I know I like to call out bad marketing of animated feature films but ye gods, they screwed the pooch big time on this one.  A lot of ink, blood, and spit has been spilled over why "ROTG" was such a spectacular box office disaster but the awful, misleading ad campaign cannot be discounted, and it goes a lot deeper than, "Oh, by the way, this is actually a movie where a badass dual-wielding Siberian Santa Claus teams up with the similarly badass Easter Bunny and very alien-looking Tooth Fairy to fight evil and save Easter.  In this movie released to theaters in America during Christmastime.  Oops."  They barely acknowledged that the film focuses on the blandest character of the lot and therefore is actually about the rise of just one Guardian.  And for God's sake, in the year of our lord 2012, why would you ever make that "Who let the elves out?!?" TV spot? 

So about that "saving Easter" aspect.  I know I went off on the part where Jack's been dead the whole time but really the scene that sums up everything I found wrong with "ROTG" is the scene where they try to save Easter. It's going to take some setup, so here's the larger plot, with brief tangents: A very unusual alternate interpretation of Santa Claus learns that this evil guy named Pitch is threatening the children of the world, so he enlists the help of other unusual versions of folklore characters to save them.

For some reason, this sounds familiar.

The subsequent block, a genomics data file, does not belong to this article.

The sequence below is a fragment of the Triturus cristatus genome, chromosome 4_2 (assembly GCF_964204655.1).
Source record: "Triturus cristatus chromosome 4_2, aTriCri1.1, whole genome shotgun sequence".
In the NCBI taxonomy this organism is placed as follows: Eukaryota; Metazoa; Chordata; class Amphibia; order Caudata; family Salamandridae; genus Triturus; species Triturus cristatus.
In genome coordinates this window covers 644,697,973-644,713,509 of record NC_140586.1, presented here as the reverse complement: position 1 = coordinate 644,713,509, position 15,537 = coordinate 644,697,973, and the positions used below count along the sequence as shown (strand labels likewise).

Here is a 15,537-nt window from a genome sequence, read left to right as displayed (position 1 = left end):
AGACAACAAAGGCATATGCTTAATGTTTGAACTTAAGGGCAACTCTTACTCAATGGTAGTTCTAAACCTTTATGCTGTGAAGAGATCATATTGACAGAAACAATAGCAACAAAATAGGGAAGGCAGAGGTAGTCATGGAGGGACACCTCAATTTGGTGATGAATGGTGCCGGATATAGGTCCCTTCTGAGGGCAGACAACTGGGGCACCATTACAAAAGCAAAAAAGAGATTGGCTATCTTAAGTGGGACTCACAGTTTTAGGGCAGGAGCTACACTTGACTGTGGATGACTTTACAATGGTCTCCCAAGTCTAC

Unfortunately for us, "ROTG" is not going to be nearly as fascinatingly bizarre, and is going to be played painfully straight besides.  More importantly, the characterizations of the various Guardians never really go much deeper than "Santa's from Siberia and he's got tattoos and swords and an army of Sasquatches!  Isn't that COOL?!?  It's cool, right?  Please, please, kids, tell us you think that's cool..."  (I don't want to harp too hard on the celebrity voices but for reasons that are unclear, Santa Claus also has the voice of Alec Baldwin.  Because of course you'd cast Alec Baldwin as Santa Claus.  Why wouldn't you?  We all know how much Alec Baldwin likes children, right?)  The Guardians all look cool and interesting, but that's it.  I may still love the Tooth Fairy's design (Yo.  CGI animators.  I don't want to hear another word from any of you about how feathers are "too hard" or "look dumb".) but there's nothing about her character that's truly unique.

On the subject of the Tooth Fairy, there's also the little matter of the reason given why she collects teeth and why the villain wishes to steal them.  For some reason, that also sounds familiar, and in a way that is frankly a lot less easy to forgive.

Anyway, as unusual as they appear, the Guardians aren't very interesting characters.  So when I say that Jack is the least interesting out of all of them, it's pretty impressive.  I was not for a moment kidding when I called Jack Frost every unimaginative boy-protagonist of every forgettable role-playing game.  (It is also an observation I cannot in good conscious take full credit for.)  He's got the mysterious past that he's desperate to remember, incredible elemental powers that he does not fully understand, and an overwhelming obsession with finding a family to belong to.  All he's missing are the dozens of belts and zippers.  The film, incidentally, has not a moment to spare on how the other Guardians came to find their calling and their place in the larger group, which is a damn shame because not only does the film appear to be assuming "It's Santa, except now he's BFFs with Bigfoot for some reason" is enough setup for the audience to go on, but who wouldn't be interested in learning how Santa and Bigfoot became BFFs? Surely we can sacrifice one of the useless scenes with the real world children for that, right?